Customers' bank data sold through eBay

Computer from eBay: £35. Finding out you've just bought a million customers' bank records: priceless

Online auction site eBay has become an unwitting data mule, when it allowed a computer to be sold through its site that contained customer information from the Royal Bank of Scotland.

The computer hard drive was sold for a paltry £35 but the information on it was priceless, as it contained highly sensitive documentation on American Express, NatWest and Royal Bank of Scotland customers.

The information included personal home phone numbers, account numbers, addresses, sort codes and even customers' signatures.

This loss of information is said to be one of the worst ever reported in the UK and comes after a spate of government data loss reports.

Investigations are still ongoing

The information was meant to be stored by Graphic Data, a subsidiary of Sala International. In a statement to the press, the company insists that the data was not meant to end up on eBay:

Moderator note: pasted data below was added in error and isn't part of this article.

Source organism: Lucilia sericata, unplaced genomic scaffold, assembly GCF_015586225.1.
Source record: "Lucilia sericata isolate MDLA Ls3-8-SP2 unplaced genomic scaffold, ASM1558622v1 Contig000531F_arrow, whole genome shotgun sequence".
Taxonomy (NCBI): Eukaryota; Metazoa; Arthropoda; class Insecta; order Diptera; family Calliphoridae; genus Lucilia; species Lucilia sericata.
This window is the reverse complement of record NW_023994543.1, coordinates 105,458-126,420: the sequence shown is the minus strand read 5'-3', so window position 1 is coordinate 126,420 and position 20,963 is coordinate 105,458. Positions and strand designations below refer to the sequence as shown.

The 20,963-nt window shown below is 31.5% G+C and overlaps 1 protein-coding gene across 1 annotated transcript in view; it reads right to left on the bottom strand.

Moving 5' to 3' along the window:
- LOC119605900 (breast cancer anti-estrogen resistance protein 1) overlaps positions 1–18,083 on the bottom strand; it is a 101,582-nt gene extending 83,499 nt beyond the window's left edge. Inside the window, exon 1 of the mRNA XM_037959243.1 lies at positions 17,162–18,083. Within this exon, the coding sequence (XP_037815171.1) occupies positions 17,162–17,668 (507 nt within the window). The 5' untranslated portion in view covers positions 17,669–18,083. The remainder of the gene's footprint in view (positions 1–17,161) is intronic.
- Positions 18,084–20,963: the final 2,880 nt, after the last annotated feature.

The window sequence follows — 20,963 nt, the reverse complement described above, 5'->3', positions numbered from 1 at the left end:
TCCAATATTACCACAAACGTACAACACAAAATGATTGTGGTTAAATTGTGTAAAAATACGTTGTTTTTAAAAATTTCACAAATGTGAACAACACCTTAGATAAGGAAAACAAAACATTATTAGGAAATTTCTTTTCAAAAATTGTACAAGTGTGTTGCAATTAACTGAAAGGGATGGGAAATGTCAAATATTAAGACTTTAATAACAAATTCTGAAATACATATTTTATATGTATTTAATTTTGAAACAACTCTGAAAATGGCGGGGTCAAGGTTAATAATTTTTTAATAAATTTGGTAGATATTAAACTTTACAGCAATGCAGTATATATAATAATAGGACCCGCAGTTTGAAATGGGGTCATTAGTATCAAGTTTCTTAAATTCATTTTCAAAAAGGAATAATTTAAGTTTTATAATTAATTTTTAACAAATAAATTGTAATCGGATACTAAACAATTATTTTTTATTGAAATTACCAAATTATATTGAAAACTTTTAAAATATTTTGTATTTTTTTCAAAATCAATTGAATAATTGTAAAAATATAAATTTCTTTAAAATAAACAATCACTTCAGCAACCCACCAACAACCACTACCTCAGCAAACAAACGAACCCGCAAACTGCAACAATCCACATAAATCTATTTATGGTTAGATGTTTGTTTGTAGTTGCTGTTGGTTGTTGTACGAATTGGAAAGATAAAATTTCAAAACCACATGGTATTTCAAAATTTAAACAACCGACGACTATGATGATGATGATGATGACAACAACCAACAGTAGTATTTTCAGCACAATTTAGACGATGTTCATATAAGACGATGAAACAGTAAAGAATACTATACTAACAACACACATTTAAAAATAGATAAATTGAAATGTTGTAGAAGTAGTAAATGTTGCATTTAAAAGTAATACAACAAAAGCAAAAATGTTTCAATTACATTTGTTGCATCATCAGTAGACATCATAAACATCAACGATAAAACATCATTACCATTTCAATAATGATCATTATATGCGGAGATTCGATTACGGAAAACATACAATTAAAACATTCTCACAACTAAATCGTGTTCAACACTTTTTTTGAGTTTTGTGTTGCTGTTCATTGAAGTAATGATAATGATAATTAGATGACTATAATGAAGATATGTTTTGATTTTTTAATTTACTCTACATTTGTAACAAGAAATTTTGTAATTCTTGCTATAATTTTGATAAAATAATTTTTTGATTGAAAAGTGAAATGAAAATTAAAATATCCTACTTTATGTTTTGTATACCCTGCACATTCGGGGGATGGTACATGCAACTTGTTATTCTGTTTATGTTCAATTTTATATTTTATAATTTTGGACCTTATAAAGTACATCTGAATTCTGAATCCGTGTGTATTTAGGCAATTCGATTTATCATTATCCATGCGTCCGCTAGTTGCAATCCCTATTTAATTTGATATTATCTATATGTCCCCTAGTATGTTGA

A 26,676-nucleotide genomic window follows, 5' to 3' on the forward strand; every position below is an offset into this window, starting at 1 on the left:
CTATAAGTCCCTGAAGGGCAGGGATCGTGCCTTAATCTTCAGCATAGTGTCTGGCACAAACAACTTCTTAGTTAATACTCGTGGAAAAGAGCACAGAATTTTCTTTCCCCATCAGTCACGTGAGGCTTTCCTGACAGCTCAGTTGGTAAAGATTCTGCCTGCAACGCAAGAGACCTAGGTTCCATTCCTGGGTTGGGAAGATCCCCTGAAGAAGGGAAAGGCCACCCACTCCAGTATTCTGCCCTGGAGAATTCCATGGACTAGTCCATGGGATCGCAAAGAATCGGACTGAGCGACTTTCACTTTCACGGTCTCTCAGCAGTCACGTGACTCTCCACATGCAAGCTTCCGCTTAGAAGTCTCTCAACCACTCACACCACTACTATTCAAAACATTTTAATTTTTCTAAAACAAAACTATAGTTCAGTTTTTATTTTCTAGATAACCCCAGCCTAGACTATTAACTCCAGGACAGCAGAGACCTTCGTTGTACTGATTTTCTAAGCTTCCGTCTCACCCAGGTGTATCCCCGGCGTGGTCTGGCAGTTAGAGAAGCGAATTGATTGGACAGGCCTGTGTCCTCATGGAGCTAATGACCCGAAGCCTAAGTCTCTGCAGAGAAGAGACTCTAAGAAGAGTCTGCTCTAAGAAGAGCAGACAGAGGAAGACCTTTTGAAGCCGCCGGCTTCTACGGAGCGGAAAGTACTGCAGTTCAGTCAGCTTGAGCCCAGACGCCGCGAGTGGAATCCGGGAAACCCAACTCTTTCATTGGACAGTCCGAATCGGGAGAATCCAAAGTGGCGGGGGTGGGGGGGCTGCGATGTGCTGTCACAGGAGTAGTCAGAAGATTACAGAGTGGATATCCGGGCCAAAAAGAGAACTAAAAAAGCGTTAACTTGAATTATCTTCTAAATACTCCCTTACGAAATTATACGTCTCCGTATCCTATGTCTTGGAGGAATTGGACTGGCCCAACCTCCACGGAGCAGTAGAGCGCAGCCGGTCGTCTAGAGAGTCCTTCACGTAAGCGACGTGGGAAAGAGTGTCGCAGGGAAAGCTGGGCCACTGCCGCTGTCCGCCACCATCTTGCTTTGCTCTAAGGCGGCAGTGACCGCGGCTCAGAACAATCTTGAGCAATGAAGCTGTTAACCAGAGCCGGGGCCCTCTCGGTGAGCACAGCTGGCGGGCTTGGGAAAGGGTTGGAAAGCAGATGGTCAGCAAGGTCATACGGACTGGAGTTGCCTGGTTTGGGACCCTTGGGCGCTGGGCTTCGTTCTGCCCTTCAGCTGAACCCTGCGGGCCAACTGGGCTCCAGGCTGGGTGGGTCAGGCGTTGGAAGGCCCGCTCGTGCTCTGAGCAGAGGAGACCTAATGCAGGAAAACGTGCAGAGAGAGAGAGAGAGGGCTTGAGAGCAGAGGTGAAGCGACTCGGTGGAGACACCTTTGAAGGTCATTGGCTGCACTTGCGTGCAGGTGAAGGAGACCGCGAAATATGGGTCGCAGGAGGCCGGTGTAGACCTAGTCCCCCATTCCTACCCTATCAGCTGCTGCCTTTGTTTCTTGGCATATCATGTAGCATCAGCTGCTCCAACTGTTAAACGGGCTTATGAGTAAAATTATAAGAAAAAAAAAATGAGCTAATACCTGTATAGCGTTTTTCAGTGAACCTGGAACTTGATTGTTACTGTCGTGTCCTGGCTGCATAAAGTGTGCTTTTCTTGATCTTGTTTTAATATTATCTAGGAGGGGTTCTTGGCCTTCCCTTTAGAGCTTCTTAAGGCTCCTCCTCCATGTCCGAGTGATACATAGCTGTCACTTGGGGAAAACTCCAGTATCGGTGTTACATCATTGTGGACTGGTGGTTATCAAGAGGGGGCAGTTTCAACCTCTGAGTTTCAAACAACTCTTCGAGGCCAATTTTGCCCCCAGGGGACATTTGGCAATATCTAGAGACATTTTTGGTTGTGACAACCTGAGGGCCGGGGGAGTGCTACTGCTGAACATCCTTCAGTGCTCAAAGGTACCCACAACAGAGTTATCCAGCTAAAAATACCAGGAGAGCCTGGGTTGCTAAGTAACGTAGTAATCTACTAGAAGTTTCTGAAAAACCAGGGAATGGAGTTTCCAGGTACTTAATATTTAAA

"The IT equipment that appeared on eBay was not planned to be disposed [of] by the company and investigations are still ongoing to find out how this equipment was removed from one of Graphic Data's secure locations.

"We take customer privacy and data security very seriously. This incident is extremely regrettable and we're taking every possible step to retrieve the data and ensure this is an isolated incident."

Not the first time

The loss of data does mean that everybody whose data was included on the hard drive may have to change their credit card and bank account details.

This is not the first time NatWest has been involved in a data scandal. The company was fined £980,000 by the Financial Services Authority just last year after losing a laptop full of customers' information.

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Content Team Lead

Marc (Twitter, Google+) is the content team lead for Future Technology, where he is in charge of a 14-strong team of journalists who write many of the wonderful stories that end up on TechRadar, T3.com and T3 magazine. Prior to this he was deputy editor of TechRadar, had a 10-month stint editing a weekly iPad magazine, written film reviews for a whole host of publications and has been an integral part of many magazines that are no longer with us.